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Innovation Days – Light Weight Construction

Featured Posts, Interesting | April 18th, 2011 by 7
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Munich, Germany – The last stop of the day for the English speaking journalists at BMW’s Innovation Day was Light Weight Construction. Various pairs of …

Munich, Germany – The last stop of the day for the English speaking journalists at BMW’s Innovation Day was Light Weight Construction. Various pairs of parts were arrayed around the room, with a production part and a lightweight version forming the pairings.

At first it seemed to be a bit under whelming, but upon further reflection it made more sense. BMW’s EfficientDynamics isn’t about ONE BIG THING, it’s about a multitude of small things that add up to significant savings in fuel use and emissions.

Sprinkled into the mix were aluminum parts, which are finding there way into production vehicles. Items like the 5er GT hatch are made out of aluminum and doors and fenders for other cars are also made of aluminum. While some makers have done the unibody core in aluminum, BMW seems to be centering their chassis development on specialty steels that can be made lighter through special production processes.

Also on display was a clutch and brake pedal box that was a molded high strength plastic piece. The original was a stamped steel assembly made up of five pieces and fasteners. The new single molding is not only lighter but easier to assemble.

There was an interesting hood (bonnet) that appeared to fit an E82 1er. It was a cardboard honeycomb core covered by carbon fiber. It appeared to have undergone pedestrian impact testing because there was damage marked at various places on the hood. This material may be more ‘ding’ resistant than metal on horizontal panels ( it may be used for hood and rear deck lids, possibly front fenders), While the composite won’t deform like metal (and subsequently be readily repaired), it may resist light impacts (say hail damage) better than metal panels. This is not production ready, but the weight savings over steel or aluminum are enormous.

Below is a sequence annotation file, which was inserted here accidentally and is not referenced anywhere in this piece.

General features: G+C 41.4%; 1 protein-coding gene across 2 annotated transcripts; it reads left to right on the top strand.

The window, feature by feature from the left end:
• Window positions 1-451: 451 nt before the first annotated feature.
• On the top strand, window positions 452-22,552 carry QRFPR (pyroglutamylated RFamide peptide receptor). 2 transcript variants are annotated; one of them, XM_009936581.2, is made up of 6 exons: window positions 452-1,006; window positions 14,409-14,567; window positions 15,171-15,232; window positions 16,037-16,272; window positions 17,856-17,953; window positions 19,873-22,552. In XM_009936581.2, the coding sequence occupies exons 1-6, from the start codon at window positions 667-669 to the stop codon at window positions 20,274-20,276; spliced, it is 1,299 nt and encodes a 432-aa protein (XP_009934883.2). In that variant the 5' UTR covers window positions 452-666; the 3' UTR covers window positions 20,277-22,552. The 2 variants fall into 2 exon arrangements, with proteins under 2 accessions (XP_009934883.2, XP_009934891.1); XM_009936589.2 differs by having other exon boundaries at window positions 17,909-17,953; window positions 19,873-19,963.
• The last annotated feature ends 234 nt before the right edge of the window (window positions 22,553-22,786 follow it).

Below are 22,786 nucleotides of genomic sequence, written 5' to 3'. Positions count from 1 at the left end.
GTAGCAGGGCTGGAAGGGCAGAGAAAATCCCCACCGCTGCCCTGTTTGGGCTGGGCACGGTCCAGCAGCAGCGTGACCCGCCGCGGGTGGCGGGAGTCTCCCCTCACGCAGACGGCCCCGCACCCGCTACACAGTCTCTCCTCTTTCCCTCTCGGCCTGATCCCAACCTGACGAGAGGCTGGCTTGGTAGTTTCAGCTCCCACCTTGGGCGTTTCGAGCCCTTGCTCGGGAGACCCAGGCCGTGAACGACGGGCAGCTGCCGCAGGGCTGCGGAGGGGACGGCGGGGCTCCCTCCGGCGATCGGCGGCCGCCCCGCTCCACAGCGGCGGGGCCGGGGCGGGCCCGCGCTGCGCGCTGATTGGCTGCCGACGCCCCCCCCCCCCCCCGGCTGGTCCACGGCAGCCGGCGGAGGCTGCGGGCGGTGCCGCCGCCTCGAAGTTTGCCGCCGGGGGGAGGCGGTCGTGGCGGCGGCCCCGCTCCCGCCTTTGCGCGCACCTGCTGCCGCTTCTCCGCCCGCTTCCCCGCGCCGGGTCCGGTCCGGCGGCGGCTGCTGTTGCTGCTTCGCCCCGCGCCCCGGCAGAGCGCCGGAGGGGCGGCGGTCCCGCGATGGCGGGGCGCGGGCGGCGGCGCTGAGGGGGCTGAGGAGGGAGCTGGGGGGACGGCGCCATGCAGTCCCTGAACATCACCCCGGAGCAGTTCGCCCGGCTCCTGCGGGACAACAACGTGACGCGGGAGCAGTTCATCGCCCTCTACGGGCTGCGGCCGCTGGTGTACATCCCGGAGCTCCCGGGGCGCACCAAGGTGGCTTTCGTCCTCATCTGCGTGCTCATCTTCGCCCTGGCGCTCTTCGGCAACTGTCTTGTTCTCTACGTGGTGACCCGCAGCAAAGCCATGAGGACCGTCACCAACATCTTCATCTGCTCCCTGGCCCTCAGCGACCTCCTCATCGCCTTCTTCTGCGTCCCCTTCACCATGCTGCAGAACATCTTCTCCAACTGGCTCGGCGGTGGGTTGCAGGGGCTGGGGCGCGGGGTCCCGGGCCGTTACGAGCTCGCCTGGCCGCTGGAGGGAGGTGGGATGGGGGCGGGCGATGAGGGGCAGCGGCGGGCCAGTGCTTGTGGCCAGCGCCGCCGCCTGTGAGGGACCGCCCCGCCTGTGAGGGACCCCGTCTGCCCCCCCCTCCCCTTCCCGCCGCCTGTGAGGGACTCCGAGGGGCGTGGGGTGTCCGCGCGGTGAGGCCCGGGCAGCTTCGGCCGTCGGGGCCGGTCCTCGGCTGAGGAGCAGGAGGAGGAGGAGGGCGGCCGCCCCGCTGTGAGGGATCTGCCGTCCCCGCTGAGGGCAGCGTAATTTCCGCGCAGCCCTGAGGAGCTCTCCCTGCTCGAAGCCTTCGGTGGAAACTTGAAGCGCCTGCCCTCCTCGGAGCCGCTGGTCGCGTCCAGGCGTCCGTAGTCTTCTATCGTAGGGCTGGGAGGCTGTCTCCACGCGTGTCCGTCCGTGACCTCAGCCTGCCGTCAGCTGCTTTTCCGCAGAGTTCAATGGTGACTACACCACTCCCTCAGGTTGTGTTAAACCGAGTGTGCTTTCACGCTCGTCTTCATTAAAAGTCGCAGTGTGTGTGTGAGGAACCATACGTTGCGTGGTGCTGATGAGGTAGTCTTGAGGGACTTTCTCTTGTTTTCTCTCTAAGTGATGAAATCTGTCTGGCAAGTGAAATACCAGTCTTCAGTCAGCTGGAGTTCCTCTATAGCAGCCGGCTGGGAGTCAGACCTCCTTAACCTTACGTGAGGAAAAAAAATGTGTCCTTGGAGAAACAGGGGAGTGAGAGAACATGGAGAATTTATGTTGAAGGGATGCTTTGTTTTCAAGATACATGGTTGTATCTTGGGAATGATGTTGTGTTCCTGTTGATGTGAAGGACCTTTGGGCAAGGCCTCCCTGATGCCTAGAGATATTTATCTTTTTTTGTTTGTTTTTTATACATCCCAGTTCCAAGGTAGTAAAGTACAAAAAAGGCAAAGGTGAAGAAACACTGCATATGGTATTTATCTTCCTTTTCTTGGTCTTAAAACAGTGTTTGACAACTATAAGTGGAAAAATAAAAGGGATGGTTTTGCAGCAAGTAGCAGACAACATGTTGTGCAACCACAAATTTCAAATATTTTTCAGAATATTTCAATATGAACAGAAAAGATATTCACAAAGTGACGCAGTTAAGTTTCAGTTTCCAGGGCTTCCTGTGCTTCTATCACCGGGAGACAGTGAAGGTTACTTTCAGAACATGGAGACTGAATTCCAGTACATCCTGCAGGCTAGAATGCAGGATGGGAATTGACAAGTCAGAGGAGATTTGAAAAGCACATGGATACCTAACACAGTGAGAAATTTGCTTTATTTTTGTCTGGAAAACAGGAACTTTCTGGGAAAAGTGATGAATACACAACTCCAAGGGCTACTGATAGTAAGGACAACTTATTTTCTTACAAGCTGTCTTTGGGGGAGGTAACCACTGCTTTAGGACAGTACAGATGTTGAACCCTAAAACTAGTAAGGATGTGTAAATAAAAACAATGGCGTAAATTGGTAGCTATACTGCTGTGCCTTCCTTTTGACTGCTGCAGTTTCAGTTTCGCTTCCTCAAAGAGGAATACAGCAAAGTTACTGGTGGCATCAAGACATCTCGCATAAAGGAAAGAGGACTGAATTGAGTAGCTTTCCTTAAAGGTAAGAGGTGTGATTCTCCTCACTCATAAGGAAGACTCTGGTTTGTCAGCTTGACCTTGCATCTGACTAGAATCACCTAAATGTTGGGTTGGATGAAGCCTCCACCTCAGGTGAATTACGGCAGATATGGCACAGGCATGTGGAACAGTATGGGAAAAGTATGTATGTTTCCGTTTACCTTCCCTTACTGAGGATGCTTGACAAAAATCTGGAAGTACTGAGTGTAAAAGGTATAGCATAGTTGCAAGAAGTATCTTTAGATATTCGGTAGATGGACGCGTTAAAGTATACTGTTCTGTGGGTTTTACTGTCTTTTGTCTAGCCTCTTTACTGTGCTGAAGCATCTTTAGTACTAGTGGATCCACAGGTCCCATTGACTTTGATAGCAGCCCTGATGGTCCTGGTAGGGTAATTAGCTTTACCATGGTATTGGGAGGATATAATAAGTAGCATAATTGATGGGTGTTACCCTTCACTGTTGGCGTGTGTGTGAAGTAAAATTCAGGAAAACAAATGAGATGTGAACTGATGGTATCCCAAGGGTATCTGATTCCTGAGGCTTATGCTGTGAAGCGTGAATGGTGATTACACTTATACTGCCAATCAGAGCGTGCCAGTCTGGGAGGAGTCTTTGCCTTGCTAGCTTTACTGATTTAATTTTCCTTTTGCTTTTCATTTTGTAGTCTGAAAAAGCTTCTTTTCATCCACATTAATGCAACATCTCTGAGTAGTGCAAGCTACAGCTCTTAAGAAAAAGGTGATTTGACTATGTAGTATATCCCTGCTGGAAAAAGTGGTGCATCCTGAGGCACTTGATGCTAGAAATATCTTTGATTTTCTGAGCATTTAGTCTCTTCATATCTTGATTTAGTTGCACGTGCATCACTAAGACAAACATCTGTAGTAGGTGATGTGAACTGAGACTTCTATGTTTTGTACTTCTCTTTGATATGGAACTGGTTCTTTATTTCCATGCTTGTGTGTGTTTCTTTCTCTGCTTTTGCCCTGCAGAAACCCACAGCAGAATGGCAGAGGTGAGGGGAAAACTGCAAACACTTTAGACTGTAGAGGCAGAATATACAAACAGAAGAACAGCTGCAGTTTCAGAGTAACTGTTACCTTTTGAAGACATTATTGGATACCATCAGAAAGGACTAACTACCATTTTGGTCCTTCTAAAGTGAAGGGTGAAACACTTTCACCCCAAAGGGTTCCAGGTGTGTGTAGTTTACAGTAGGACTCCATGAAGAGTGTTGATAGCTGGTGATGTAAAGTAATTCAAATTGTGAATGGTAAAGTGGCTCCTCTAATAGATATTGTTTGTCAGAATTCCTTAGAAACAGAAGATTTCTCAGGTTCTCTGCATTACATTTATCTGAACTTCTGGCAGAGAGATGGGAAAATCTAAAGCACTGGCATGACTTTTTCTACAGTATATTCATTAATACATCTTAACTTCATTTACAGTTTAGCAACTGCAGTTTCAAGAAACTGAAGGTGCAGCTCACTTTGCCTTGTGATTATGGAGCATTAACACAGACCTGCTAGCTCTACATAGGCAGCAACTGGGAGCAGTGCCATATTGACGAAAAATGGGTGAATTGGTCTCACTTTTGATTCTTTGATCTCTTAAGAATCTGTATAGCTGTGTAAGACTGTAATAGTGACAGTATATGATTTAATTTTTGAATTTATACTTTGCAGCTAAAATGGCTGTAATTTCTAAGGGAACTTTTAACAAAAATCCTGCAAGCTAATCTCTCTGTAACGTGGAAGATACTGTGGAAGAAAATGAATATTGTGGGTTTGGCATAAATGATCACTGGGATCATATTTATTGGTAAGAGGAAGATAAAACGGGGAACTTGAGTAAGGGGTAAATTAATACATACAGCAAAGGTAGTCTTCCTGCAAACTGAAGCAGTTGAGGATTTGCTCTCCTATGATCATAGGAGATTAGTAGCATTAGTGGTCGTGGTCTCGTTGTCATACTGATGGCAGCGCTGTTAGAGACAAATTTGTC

There were a number of plastic suspension components and a plastic transmission carrier on display. They too provided a significant weight advantage over their metal counterparts. They will also be as strong and durable when they do make it into production. From my perspective, the difference in weight is at most significant for the enthusiast driver, unsprung weight. Any savings in weight in suspension components results in better handling and driver ‘feel’. As to whether the plastic will deform like metal, it makes no difference. A deformed metal suspension component should be tossed, not straightened.

There was an interesting brake assembly on display, but it was probably the most ‘so what’ of the pieces on display. It was a rotor with an aluminum hat and fixed calipers. The diameter of the rotor was large as was the hat. So there was as much swept area as a more compact one piece rotor and yet less weight. However, as was brought out in questioning, the brake assembly requires a minimum 19 inch diameter wheel. Since similar brake components are available in the aftermarket already, one wonders what the point is. Yes it will save weight – but the parts count goes up.

All in all, there were a number of nice innovations on display, some of which are in production already, some which are destined for production in the near future, and some possibly to throw off the competition. But BMW again showed that EfficientDynamics is a journey of many small steps.

  • Giom

    I agree, it might seem very under whelming, but I believe that materials holds the future. With the R&D going into these new materials, I’m hoping to see cars becoming lighter with each new model – or at least stay the same weight while gaining more safety and equipment levels.

    • David Sanchez

      I would be happy if they at least stay at the same levels as now. Many designers and engineers say that the new safety regulations make this task very difficult.

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  • Nnnn

    Not underwhelming at all…. really interesting stuff, actually. I’d be interested in understanding some of the issues in these decisions.

    For example, while plastic has some advantages like being easier to fabricate than steel, isn’t there significantly more flex to it, that would muddy up suspension behavior? Some parts like body panels or impact-absorbing structures would do well with some flexibility resilience, but not a precision-engineered mechanical part.

    The cardboard ‘fill” seems somewhat cheap and limited in its reinforcing directions. Other fabrications use more robust honeycomb material or exotic foams (eg., rohacell). Or even foamed metal (between pressed sheets), which seems commonplace these days.

    I didn’t understand the brakes at all. If all that machining is just to increase the swept area and minimize weight, why not widen the caliper along the circumference (some use 2)? Or go with a different configuration entirely. It seems like the conventional disc design is hitting its limit.

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